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Author Topic: Are you going to pay taxes?  (Read 13352 times)
Lynzoi
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June 06, 2011, 11:02:22 PM
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Are you going to pay taxes on your Bitcoin profits?

Suppose you make a million dollars. Suppose you have already made a million dollars. Are you going to hand half of that cash over to the government? Of course, this is assuming you convert your coins into federally recognized cash. If your only intention is to amass a huge supply of Bitcoins, the question does not apply to you.

You're supposed to pay income taxes. It seems rather easy to get away with not doing it, though... at least in this case.

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Bazil
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June 06, 2011, 11:05:34 PM
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Are you going to pay taxes on your Bitcoin profits?

Suppose you make a million dollars. Suppose you have already made a million dollars. Are you going to hand half of that cash over to the government? Of course, this is assuming you convert your coins into federally recognized cash. If your only intention is to amass a huge supply of Bitcoins, the question does not apply to you.

You're supposed to pay income taxes. It seems rather easy to get away with not doing it, though... at least in this case.

If I convert any to dollars sure.  In the US any profit over $200 for the year is federally taxable I believe.  Of course profit is how much you sold the coins for minus the price you bought them for.

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Grant
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June 06, 2011, 11:05:56 PM
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It's standard "Capital Gains Tax" rather than "Income Tax" when you take it out, just like it would if you sold forex/pm or stocks for that matter.

All governments keep an eye on unusual inflows from accounts on that one, no i wouldn't recommend to cheat on that one.

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June 06, 2011, 11:06:38 PM
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No I'm not.

Here in Switzerland there are no taxes on capital gains.   Grin


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June 06, 2011, 11:08:52 PM
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It's standard "Capital Gains Tax" rather than "Income Tax" when you take it out, just like it would if you sold forex/pm or stocks for that matter.

All governments keep an eye on unusual inflows from accounts on that one, no i wouldn't recommend to cheat on that one.
Yeah, I'd watch out.  It doesn't take much to trigger an IRS audit.

I'll be paying taxes on it, anything above and beyond what my expenses are.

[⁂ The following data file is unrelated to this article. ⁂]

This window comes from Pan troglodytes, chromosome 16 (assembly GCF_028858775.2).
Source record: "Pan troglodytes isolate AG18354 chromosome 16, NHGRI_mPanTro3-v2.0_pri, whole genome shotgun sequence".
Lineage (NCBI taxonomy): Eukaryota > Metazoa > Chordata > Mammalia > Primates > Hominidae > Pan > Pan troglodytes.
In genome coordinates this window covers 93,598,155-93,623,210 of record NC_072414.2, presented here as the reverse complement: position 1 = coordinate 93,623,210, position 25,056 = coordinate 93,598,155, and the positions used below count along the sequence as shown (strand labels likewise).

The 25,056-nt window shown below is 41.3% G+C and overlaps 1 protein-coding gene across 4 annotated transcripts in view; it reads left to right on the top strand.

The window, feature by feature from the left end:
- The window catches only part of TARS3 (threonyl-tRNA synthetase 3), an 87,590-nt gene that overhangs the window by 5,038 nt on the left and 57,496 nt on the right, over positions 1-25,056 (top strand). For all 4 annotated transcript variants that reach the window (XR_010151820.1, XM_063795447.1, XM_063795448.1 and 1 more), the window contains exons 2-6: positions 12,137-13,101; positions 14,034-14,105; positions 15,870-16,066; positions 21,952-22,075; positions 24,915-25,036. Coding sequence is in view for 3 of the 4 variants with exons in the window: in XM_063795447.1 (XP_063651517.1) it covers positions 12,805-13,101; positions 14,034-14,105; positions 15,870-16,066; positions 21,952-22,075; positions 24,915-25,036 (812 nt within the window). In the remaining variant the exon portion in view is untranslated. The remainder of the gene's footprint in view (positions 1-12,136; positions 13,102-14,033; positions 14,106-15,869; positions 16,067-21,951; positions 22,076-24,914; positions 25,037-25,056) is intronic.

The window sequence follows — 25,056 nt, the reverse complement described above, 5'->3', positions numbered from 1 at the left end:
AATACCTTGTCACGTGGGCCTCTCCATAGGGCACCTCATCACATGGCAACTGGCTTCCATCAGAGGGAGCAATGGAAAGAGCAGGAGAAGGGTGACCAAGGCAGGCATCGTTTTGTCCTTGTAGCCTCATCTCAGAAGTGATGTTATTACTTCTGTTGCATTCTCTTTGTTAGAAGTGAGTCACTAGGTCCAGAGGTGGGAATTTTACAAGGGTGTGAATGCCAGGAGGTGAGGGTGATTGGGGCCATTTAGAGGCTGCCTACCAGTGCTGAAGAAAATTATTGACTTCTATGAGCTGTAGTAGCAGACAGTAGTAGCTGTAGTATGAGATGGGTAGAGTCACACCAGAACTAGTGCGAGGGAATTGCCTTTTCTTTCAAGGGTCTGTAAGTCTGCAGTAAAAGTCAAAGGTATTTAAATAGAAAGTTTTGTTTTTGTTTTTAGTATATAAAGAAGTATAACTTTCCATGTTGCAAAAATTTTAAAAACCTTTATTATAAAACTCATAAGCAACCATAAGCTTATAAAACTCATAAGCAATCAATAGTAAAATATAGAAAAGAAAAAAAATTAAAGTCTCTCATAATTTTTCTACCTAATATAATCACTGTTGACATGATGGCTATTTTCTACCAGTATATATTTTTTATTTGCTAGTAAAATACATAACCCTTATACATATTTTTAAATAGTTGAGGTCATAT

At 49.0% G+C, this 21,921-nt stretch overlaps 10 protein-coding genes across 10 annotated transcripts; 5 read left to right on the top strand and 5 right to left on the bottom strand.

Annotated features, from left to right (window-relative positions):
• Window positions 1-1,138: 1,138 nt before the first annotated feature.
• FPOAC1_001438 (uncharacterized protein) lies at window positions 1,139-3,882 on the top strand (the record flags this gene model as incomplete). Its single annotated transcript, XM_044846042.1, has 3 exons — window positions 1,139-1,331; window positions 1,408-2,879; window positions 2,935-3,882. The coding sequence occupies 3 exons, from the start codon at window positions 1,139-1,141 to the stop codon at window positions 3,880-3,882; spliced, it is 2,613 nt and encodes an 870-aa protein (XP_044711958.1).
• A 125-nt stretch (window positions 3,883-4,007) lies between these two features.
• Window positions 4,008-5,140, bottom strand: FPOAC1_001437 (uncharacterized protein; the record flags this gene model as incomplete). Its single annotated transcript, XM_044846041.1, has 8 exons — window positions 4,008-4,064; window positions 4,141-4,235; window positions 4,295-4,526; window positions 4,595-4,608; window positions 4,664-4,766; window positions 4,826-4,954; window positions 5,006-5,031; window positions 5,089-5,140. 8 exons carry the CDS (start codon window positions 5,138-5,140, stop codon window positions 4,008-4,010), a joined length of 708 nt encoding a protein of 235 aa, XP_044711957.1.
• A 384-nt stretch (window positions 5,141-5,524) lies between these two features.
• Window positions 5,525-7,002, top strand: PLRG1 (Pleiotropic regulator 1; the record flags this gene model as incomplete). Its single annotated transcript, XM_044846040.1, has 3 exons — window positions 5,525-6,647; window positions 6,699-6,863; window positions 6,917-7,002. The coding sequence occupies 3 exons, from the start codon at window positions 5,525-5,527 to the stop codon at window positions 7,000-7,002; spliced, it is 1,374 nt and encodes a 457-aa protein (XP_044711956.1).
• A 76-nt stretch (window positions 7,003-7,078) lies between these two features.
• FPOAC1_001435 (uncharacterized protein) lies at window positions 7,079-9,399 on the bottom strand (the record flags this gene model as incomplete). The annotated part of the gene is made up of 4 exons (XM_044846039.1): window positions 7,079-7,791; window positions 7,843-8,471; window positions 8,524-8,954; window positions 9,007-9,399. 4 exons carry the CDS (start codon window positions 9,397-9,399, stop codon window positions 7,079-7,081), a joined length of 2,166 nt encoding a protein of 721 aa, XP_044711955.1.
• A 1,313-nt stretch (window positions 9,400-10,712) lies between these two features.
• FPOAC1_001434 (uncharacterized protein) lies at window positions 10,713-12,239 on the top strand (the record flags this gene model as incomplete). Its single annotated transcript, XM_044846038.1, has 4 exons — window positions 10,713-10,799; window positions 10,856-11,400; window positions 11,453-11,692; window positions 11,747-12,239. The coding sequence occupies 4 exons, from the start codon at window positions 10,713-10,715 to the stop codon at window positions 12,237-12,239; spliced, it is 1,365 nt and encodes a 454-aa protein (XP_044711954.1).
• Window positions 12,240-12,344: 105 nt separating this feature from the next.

yoyoceramic
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June 06, 2011, 11:09:06 PM
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It's standard "Capital Gains Tax" rather than "Income Tax" when you take it out, just like it would if you sold forex/pm or stocks for that matter.

All governments keep an eye on unusual inflows from accounts on that one, no i wouldn't recommend to cheat on that one.

It is important to distinguish between short term and long term capital gains tax.  Both of which are a function of the ordinary income tax bracket you are in:

Lynzoi
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June 06, 2011, 11:12:06 PM
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It's standard "Capital Gains Tax" rather than "Income Tax" when you take it out, just like it would if you sold forex/pm or stocks for that matter.

All governments keep an eye on unusual inflows from accounts on that one, no i wouldn't recommend to cheat on that one.
Well, that sucks. I suppose suddenly acquiring 1,000,000 is a bit suspicious.

Can't this be reported as gambling winnings? Are those taxed?
No I'm not.

Here in Switzerland there are no taxes on capital gains.   Grin


Oh man... now I want to move to Switzerland. They've got good skiing too.

This makes me wonder what the laws are for people with dual citizenship. Do you have to pay taxes to BOTH countries? Probably not, because then the only way to escape US taxes would be to renounce your citizenship. That sounds difficult.

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June 06, 2011, 11:15:32 PM
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It's standard "Capital Gains Tax" rather than "Income Tax" when you take it out, just like it would if you sold forex/pm or stocks for that matter.

All governments keep an eye on unusual inflows from accounts on that one, no i wouldn't recommend to cheat on that one.
Well, that sucks. I suppose suddenly acquiring 1,000,000 is a bit suspicious.

Can't this be reported as gambling winnings? Are those taxed?
No I'm not.

Here in Switzerland there are no taxes on capital gains.   Grin


Oh man... now I want to move to Switzerland. They've got good skiing too.